As Southern pitcher Eli Finney walked off the field for the final time Tuesday night, his teammates spilled out of their dugout. The fans cheered. One person held up a phone, recording the moment.
Finney shut down No. 8 LSU at Lee-Hines Field, leading the Jaguars to a 7-2 win, their first over the Tigers since 2005.
Southern, which lost by 13 runs when these teams last played, beat LSU for the third time in the 56-game history between the teams. Finney took a bid for a no-hitter into the seventh inning.
"From the second inning on, I would get random adrenaline chills in the dugout, behind the mound, between pitches," Finney said. "It was really exciting."
Southern improved to 18-15, while LSU (23-11) dropped its third midweek game this season. The Tigers have struggled, especially at the plate, during midweek games. Three days after scoring nine runs against Texas A&M, they recorded two hits against the Jaguars .
“We had a good batting practice,” coach Paul Mainieri said. “We had a good practice yesterday. It's hard to figure out. Sometimes ...”
“Sometimes guys hit good and sometimes they don't. I don't know what else to say.”
For LSU, the game was supposed to highlight the return of Landon Marceaux. Sidelined by arm soreness, the freshman hadn't pitched in almost three weeks.
But as Finney shut down LSU's offense, Marceaux took the loss. Unable to command his fastball, he gave up four runs in the first inning.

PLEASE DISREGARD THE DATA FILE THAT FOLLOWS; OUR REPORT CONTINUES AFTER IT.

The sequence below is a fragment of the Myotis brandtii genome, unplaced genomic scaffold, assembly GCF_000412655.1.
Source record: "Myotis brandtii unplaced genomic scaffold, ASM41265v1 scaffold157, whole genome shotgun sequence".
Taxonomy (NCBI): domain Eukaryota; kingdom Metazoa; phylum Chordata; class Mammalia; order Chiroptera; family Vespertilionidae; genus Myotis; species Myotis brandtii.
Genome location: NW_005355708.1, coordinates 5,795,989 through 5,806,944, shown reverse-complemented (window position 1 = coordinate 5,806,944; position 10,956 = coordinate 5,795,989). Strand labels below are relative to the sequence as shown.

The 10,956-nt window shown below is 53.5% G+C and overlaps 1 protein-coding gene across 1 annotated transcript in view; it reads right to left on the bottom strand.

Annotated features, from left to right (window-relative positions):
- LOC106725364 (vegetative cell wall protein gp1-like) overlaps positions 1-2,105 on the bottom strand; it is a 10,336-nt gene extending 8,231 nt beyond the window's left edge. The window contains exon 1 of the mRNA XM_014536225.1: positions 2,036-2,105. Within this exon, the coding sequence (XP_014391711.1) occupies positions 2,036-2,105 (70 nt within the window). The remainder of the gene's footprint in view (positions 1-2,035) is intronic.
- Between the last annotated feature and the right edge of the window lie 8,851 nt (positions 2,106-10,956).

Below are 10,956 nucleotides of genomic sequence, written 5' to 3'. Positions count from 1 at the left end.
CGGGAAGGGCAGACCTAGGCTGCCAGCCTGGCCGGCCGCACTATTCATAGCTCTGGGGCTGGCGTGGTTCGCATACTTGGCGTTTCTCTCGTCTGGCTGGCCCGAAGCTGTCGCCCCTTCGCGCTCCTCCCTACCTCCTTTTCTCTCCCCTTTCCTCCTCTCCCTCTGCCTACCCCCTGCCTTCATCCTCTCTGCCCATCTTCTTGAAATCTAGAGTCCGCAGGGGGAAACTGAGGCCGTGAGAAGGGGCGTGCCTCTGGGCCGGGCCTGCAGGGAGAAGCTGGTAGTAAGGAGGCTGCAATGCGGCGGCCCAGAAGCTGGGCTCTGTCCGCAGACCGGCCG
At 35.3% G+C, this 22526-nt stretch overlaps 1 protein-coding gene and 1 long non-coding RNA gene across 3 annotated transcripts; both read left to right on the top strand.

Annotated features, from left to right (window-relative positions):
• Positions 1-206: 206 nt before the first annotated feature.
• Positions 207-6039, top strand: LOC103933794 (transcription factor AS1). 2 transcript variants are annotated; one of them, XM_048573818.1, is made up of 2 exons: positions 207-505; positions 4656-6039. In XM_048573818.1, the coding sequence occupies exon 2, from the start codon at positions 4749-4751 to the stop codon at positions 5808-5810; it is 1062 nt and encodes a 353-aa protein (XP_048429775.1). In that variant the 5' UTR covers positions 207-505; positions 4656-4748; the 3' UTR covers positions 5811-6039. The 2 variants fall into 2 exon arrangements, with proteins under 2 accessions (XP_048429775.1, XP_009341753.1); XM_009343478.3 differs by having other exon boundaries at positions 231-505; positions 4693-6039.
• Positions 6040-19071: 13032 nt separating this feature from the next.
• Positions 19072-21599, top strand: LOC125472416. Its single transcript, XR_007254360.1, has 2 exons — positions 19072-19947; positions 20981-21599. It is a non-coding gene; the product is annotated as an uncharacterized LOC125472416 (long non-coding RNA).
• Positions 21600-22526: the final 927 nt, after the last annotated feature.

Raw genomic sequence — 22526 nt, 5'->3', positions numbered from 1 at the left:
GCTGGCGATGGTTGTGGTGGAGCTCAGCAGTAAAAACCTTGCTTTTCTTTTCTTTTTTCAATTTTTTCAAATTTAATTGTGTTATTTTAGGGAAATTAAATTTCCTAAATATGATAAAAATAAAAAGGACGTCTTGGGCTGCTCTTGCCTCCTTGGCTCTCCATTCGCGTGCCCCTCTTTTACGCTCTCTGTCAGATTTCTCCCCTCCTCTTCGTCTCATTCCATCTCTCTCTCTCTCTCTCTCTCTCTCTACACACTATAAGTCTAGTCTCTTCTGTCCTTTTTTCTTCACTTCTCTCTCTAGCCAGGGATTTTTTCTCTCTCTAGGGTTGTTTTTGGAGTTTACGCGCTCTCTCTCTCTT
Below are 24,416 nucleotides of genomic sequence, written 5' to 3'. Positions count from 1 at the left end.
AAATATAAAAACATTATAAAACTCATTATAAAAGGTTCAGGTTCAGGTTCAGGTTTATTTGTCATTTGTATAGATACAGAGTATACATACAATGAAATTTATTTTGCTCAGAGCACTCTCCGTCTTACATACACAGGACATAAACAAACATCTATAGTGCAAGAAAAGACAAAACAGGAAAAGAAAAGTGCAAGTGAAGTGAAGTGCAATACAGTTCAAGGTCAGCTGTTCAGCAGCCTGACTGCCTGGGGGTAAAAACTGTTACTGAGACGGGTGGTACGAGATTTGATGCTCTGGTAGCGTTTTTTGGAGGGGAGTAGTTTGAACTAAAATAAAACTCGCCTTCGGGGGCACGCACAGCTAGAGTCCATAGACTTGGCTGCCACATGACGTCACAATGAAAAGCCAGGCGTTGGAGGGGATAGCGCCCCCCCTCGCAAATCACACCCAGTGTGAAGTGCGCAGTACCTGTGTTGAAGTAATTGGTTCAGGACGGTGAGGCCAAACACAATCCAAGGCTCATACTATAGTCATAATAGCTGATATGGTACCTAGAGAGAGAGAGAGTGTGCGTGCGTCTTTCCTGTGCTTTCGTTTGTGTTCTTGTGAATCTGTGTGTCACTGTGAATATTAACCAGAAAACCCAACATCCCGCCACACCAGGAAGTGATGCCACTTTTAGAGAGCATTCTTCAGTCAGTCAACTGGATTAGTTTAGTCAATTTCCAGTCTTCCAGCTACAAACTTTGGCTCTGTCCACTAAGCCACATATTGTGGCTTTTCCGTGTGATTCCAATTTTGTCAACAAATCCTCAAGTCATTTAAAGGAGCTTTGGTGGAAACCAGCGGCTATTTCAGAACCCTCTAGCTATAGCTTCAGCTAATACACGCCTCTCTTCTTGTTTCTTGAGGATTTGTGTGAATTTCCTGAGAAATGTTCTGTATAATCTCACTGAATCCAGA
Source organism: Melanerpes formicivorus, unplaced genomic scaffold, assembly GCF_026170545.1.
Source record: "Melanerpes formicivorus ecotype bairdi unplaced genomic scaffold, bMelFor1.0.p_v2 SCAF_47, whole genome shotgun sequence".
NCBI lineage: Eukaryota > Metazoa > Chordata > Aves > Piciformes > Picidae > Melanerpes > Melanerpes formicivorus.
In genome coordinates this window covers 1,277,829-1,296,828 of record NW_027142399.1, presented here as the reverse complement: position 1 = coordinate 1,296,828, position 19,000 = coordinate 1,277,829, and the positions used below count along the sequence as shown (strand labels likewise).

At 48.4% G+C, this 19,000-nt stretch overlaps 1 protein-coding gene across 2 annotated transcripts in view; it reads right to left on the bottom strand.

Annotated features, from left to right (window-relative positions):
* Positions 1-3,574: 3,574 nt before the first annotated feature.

After the leadoff batter reached on an infield single, Marceaux issued two walks, loading the bases.
Then Jaguars first baseman Coby Taylor drove in two runs with a double off the wall in center field. Second baseman Willie Ward singled to bring in another two runs. At that point, Finney said, the Jaguars believed they could win.
After giving up another run in the second inning, Marceaux walked through the dugout, removed his hat and wiped his forehead in the aftermath of a disappointing return.
“I felt ready,” he said. “I was well-prepared coming in. I was confident. I was ready to go.”
After months of soreness, LSU pitcher Ma'Khail Hilliard feels like he did as a freshman.
While Marceaux gave up five hits over 1⅔ innings — LSU planned for him to pitch two innings — Finney went six innings without allowing a hit.
At one point, Finney, who entered the game with an ERA just under 7.00, recorded six strikeouts in the span of seven batters. All but two LSU starters struck out once.
Third baseman Chris Reid thought LSU had the right approach for the game. But the Tigers didn't execute, and Finney kept his opponents off balance.
"He did his job," Reid said. "We didn't."
Designated hitter CJ Willis broke Finney’s no-hitter in the seventh inning. With one out and Cade Beloso on base after a walk, Willis doubled to right field.
Beloso scored on a sacrifice fly, cutting Southern’s lead to 5-1, but any attempt of a comeback ended there.
Finney ended the seventh inning, his last, without allowing another run. He strode off the field to the sound of cheers, into a crowd of his teammates.
When it all ended, Southern celebrated while LSU knocked the dirt off its cleats.
"I've had big moments," Finney said, "but this one ranks above any other moment in my life."